It wasn’t very large
There was just enough room to cram the drums
In the corner over by the Dodge
It was a fifty-four
With a mashed up door
And a cheesy little amp
With a sign on the front said
And a second-hand guitar
It was a Stratocaster with a whammy bar
We could jam in Joe’s garage
In Joe’s Garage, Zappa tells the story of a guitar player who starts in a garage band and is slowly brought to destruction by a heartless society that doesn’t value music or art. I didn’t take to Joe’s Garage the way I was hoping I would, but one thing I can say is that Zappa isn’t about to imbue this story with any particularly mythic or self-serious overtones; he’s having, I might say, as much fun here as he’s ever had on a studio record. The song is narrated by a sarcastic, mean-spirited figure known as the Central Scrutinizer and he returns throughout the album to fill in details of the story. The Scrutinizer was maybe the most pleasant surprise of the album; it seems like exactly the kind of Zappa gimmick that I would hate, but I warmed up to him and found Zappa’s performance as the Scrutinizer is genuinely one of the very best things on this record. The songs are mostly pretty bland as far as I’m concerned and, for all the pleasure I got from the Scrutinizer, the story didn’t do anything for me, outside of the title track, which is a blissful, nostalgic ode to being in a band that plays for no other reason than the love of music. It’s one of Zappa’s best lyrics, a concise ballad that tells a full story and it even feels sincerely emotional, something you rarely get from Zappa. All the snippets of extra songs and cheesy saxophone solos are welcome, for once, as they add to the atmosphere of the song as it builds to a really wonderful climax. The other song that absolutely kills here is Crew Slut, a song dedicated to the night that Joe’s sweet girlfriend Mary became a groupie. Zappa’s vocal here is one of the sleaziest he’s ever done and the central riff of the song is a non-stop groove like Zappa only rarely produced. There’s a sense of genuine menace at times: “The guys in the crew have got a present for you,” just lands like a ton of bricks. And once again the Scrutinizer proves his worth; the entire rock opera concept is almost entirely justified when that central Crew Slut groove fades up under the Scrutinizer as he snarls, “One night . . . Mary didn’t show up. She was SUCKING **** backstage at the Armory.” There was a lot of controversy over the vulgarity and profanity on display on this album, but when you can do it that perfectly, you get to do it, as far as I’m concerned. (Acts II & III . . . well, they might not get the same pass). Joe’s Garage: Act I is a real mixed bag; thankfully it isn’t a double album, so it does sail by at a nice clip, but some of the songs, like Lucille & Catholic Girls, are just big ol’ whiffs. Two masterpieces and an endearingly vicious narrator can only elevate this album so far. 2 ½ stars.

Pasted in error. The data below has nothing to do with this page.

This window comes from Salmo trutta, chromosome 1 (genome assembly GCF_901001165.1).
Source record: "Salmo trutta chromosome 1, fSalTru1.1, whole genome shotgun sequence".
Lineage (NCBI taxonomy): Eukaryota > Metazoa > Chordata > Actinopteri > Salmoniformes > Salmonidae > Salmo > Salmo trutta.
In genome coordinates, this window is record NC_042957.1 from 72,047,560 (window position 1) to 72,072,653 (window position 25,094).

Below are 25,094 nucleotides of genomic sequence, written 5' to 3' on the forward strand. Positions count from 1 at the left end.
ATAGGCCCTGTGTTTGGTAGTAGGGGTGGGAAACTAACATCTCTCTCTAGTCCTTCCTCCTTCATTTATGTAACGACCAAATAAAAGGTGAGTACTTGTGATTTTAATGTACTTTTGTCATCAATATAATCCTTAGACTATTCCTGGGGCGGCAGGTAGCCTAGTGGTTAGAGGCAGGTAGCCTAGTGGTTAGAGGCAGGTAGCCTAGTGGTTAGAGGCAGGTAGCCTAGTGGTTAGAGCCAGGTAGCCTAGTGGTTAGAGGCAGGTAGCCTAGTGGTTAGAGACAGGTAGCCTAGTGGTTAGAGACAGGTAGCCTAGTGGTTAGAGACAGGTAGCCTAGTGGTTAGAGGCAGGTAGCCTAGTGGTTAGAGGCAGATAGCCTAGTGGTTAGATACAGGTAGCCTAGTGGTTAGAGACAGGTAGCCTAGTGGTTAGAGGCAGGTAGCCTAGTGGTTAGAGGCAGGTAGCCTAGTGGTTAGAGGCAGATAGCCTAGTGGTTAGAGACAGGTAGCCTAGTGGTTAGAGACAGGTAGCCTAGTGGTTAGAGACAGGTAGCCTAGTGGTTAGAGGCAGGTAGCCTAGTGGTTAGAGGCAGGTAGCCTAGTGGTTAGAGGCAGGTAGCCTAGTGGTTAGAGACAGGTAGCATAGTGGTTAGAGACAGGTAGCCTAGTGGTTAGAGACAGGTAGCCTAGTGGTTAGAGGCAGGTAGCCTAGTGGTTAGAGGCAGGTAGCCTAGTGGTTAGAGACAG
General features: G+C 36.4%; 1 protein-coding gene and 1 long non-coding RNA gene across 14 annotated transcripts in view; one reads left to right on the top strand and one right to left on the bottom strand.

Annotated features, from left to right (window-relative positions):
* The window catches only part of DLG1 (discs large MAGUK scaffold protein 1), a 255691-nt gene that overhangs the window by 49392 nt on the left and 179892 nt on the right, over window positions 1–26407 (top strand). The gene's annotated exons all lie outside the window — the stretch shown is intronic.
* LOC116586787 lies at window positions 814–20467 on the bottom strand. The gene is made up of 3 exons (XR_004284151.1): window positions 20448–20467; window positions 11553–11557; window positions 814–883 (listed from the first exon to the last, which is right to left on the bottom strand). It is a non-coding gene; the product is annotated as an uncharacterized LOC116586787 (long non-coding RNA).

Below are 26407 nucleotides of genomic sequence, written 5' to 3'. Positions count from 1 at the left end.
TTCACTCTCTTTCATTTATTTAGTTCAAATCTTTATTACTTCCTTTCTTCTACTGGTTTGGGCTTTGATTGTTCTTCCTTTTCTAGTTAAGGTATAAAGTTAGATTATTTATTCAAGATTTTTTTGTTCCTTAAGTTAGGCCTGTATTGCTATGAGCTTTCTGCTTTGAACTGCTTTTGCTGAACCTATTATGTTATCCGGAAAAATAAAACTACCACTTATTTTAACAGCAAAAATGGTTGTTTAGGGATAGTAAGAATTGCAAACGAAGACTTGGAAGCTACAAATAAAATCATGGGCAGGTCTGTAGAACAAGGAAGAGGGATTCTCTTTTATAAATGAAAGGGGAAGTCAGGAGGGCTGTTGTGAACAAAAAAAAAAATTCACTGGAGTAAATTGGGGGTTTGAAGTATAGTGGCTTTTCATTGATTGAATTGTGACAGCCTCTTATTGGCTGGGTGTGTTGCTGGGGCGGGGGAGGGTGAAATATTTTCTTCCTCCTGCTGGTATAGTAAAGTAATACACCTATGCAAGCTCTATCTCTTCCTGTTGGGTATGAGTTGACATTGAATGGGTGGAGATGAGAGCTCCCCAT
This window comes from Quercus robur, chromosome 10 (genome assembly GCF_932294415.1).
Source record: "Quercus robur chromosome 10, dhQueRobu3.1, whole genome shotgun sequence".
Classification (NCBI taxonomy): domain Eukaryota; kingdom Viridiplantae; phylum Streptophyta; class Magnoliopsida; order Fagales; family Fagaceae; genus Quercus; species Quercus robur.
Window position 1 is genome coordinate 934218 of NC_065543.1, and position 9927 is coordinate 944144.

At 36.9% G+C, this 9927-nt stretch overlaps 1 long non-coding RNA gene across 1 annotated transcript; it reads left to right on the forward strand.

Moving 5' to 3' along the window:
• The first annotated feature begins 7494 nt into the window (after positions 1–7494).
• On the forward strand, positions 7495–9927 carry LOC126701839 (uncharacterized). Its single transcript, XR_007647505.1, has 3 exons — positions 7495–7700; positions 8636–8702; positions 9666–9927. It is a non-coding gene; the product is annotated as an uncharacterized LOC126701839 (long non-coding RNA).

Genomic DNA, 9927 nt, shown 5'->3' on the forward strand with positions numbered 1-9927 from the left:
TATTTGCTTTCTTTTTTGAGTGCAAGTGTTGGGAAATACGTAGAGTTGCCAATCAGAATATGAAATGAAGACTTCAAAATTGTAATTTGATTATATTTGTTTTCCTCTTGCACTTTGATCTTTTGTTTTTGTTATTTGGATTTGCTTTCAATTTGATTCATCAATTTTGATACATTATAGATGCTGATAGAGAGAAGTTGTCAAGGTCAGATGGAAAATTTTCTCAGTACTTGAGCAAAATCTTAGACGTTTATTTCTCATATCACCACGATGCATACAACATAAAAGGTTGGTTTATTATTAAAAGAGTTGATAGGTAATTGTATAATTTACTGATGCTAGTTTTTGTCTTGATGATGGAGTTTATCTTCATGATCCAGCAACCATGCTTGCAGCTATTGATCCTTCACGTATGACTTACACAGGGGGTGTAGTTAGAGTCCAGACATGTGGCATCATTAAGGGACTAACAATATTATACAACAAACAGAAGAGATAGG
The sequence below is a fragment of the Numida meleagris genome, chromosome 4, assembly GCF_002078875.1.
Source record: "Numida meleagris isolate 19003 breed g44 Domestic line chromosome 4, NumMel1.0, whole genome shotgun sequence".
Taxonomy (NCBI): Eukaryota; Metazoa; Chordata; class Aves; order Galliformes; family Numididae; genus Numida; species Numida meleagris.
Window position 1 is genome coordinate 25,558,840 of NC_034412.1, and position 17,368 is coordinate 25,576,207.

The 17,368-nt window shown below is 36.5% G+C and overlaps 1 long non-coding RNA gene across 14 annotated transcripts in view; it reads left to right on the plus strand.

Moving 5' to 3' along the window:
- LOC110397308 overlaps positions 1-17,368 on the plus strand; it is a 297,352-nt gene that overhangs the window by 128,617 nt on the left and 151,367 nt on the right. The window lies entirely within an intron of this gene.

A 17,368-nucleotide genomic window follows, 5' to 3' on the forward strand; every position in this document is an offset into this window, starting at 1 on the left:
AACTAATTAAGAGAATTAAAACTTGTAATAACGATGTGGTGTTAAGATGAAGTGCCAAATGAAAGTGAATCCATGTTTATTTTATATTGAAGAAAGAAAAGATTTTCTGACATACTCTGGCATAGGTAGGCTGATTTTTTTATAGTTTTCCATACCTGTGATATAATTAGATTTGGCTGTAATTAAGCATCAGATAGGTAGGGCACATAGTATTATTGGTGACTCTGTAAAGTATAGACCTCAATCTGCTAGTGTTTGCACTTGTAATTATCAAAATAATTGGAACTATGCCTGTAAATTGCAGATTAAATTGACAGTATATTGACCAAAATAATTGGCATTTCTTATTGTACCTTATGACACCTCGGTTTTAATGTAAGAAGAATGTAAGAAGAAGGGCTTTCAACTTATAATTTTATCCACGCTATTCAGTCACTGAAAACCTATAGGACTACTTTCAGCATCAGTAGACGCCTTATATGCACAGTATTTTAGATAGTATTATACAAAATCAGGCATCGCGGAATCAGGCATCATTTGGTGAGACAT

tl;dr – a couple of great songs and a surprisingly well-executed central conceit can’t totally compensate for the bulk of the album being forgettable at best. 2 ½ stars.